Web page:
Instead, I’d like to talk about the act of the gang rape itself, because I reread an article recently that really gets to the heart of why it happens and why it’s possibly the most socially acceptable form of rape. It’s called “They don’t see it as rape. They see it as pleasure for them.” It’s about the growing problem of gang rape in England and it’s an evocative look at why gang rape exists and why it’s tolerated–to put it bluntly, in a male dominated society, gang rape is a version of fox hunting, a sport of sorts. It’s the patriarchy in its essence, where the leaders of male dominance are active sadists but their followers have managed to convince themselves they do like women, they aren’t evil, etc. In the article, it’s noted that often in a gang rape, some participants will help the victim clean up, give her money, even walk her home (presumably to protect her from rape). Accusations of effeminence are used to keep unwilling participants in the game. The victims are objects of male bonding.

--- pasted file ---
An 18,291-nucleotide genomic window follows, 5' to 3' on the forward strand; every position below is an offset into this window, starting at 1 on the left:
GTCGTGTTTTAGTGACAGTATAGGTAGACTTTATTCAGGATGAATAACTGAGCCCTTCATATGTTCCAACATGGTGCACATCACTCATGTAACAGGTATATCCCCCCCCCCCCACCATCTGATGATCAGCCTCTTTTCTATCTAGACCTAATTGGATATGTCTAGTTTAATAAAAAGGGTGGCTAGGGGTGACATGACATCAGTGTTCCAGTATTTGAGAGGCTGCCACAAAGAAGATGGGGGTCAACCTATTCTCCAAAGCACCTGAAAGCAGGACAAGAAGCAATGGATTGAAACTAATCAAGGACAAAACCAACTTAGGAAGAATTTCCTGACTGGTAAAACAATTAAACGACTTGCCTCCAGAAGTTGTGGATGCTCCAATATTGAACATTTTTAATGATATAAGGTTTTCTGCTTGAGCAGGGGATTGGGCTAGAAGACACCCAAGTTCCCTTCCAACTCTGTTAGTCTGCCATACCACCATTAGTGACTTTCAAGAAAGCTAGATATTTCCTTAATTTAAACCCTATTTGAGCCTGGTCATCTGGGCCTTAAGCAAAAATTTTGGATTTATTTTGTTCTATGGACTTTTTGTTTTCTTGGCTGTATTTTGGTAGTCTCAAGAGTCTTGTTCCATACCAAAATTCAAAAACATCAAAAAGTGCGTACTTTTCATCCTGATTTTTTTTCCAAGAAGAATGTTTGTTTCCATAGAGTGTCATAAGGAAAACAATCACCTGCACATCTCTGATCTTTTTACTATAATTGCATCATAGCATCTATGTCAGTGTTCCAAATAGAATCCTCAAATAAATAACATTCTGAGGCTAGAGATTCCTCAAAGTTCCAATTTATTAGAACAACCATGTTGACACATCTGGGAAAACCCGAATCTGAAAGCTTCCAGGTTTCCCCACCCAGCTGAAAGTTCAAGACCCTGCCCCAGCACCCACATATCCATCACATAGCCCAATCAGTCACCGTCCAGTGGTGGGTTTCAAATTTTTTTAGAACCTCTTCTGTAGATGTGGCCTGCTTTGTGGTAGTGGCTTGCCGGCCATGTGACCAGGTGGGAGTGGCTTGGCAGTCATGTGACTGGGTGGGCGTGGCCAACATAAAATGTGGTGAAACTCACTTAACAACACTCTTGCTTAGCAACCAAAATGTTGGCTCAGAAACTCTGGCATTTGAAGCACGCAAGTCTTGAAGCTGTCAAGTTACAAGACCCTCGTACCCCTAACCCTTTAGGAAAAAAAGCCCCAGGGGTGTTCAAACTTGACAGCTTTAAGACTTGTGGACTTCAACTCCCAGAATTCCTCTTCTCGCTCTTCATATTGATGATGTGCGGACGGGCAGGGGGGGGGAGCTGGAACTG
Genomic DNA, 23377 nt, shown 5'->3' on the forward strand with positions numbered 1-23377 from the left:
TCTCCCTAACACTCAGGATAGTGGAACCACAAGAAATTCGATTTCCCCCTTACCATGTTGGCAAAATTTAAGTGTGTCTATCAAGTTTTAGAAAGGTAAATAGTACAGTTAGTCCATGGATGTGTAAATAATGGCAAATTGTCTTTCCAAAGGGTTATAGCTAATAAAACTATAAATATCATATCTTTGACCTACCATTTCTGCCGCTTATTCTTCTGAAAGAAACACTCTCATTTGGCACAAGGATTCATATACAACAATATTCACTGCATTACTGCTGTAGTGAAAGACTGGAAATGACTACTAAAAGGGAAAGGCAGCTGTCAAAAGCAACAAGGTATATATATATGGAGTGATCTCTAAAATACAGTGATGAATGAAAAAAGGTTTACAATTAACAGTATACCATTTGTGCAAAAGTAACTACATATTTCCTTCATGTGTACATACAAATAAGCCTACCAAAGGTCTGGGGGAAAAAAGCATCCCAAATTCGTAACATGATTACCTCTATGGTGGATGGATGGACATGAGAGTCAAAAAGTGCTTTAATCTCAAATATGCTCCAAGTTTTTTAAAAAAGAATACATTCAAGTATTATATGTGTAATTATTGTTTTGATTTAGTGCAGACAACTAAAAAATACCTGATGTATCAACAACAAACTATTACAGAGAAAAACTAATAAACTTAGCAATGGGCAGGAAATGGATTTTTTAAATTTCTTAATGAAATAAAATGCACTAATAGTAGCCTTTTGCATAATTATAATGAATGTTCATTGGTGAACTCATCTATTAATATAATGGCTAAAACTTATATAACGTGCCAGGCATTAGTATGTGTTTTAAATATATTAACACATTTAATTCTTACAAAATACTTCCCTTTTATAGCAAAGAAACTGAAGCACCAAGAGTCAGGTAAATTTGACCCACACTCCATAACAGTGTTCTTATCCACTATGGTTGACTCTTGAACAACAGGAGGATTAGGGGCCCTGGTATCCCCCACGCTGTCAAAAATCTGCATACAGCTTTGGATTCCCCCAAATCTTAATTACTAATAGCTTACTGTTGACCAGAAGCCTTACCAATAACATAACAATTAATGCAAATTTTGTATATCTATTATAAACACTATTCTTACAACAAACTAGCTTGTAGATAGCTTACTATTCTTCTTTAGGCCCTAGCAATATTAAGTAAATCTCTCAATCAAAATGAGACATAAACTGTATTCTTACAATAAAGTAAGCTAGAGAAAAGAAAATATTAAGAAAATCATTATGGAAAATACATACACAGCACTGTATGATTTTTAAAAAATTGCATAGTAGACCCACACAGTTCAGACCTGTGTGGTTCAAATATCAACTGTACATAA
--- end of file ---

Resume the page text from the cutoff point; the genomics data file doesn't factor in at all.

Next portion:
I’ve joked in the past that the states that are lining up now to ban abortion after South Dakota reminds me of a gang rape. It does. The psychology is exactly the same–ganging up to show off who’s the most masculine, who can hurt the victims the most. And the victims are always, always pegged as guilty.

I agree. I also think that gang rape is interesting because it calls into question the idea that rapists are all “bad apples” or nutcases. These men are acting out male bonding over a female body. Have a cursory look at some internet porn and then tell me that gang-rape isn’t eroticized as a bonding experience for hetero men, and that even consensual group sex isn’t portrayed as one big power kick for men. I’m not trying to say that all men are rapists, but it’s dangerous to portray gang-rape as something that only men who are easily identifiable as “bad” would do. Violence against women is too regularly condoned and eroticized to believe that.

Some people have asked about statistics regarding rape and race. Here you go. A few that are worth pointing out: